willing to make the ultimate sacrifice rather than live under tyranny.
There comes a time in the life of every people who yearn for freedom
where death is sweeter than to continue life under oppression, he said.
Blacks must protect their lives if the federal government refuses to
intervene when Black lives are unjustly and the principle of a life of a
life is laid out in scripture, the Minister explained. “Death is
sweeter than to continue to live and bury our children while White folks
give the killers hamburgers. Death is sweeter than watching us
slaughter each other to the joy of a 400-year-old enemy. Death is
sweeter. The Qur’an teaches persecution is worse than slaughter then it
says, retaliation is prescribed in matters of the slain. Retaliation is a
prescription from God to calm the breasts of those whose children have
been slain. If the federal government will not intercede in our affairs,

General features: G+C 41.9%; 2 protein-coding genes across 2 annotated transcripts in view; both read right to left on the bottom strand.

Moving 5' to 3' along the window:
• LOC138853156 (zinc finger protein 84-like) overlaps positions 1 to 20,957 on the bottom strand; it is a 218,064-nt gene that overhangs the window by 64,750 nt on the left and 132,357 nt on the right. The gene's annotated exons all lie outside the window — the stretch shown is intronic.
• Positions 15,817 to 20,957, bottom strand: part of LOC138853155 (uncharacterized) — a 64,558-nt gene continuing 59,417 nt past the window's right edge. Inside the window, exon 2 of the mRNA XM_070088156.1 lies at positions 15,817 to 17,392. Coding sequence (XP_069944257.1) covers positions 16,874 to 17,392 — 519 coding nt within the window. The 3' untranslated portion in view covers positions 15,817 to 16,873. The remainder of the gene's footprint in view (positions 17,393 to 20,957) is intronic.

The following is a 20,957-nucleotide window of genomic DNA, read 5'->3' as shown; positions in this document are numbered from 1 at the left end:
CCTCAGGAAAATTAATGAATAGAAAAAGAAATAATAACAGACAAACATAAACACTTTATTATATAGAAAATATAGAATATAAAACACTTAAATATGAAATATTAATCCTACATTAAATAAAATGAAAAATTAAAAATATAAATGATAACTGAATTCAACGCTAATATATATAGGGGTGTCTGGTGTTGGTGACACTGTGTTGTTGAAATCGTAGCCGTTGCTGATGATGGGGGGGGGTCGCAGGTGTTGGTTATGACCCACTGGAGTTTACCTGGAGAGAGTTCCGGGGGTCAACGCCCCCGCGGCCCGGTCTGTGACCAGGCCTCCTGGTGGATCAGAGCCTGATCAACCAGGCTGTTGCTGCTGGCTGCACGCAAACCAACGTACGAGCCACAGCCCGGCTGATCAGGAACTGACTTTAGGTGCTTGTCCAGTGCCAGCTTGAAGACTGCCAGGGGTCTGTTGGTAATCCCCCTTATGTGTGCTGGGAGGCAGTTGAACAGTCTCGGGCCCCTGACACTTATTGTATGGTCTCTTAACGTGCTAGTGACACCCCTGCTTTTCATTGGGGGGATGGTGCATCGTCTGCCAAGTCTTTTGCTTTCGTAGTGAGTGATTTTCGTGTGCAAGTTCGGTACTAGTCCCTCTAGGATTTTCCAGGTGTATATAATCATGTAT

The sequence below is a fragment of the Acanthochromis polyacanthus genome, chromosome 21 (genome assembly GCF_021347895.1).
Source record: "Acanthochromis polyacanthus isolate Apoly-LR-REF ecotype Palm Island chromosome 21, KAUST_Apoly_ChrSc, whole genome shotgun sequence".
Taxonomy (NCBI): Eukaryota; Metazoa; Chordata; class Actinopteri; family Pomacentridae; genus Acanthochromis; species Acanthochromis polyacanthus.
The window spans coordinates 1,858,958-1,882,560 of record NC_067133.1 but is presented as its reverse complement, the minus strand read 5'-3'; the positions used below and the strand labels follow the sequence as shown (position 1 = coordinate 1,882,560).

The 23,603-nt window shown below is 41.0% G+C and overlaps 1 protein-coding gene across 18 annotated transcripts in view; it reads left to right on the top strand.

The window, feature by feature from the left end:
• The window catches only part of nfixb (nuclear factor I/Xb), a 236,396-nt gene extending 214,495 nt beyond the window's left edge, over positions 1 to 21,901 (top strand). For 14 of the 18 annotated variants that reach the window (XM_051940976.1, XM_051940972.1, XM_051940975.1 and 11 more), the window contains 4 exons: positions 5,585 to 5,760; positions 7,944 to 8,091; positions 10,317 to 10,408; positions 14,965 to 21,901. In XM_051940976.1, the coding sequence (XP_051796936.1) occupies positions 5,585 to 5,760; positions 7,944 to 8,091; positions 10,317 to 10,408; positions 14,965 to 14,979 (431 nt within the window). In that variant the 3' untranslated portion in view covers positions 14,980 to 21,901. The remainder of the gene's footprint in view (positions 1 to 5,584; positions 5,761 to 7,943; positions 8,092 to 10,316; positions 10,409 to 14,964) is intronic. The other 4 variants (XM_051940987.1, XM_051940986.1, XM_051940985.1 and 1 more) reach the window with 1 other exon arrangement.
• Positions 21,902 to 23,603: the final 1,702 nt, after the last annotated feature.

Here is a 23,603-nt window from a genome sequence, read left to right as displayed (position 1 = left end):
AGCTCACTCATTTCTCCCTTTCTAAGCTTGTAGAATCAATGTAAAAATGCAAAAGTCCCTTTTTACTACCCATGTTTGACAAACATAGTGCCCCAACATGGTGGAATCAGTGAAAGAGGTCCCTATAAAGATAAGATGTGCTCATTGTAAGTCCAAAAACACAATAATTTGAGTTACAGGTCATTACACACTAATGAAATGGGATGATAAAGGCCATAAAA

then we must rise up and kill those who kill us, stalk them and let
them feel the pain of death that we are feeling,” said Min. Farrakhan.
The crowd rose to its feet and gave another standing ovation.
The Minister again called for a boycott of Xmas holiday spending as a
response to oppression and the disrespect of Black life. He cited the
last public speech of Dr. Martin Luther King, Jr., in 1968 in Memphis,
where the civil rights leader spoke of inflicting economic pain on those
who have oppressed Black people. Dr. King was more than a dreamer, he
was a freedom fighter who awoke to the American nightmare, the Minister
said. The way to inflict economic pain is by withdrawing money from the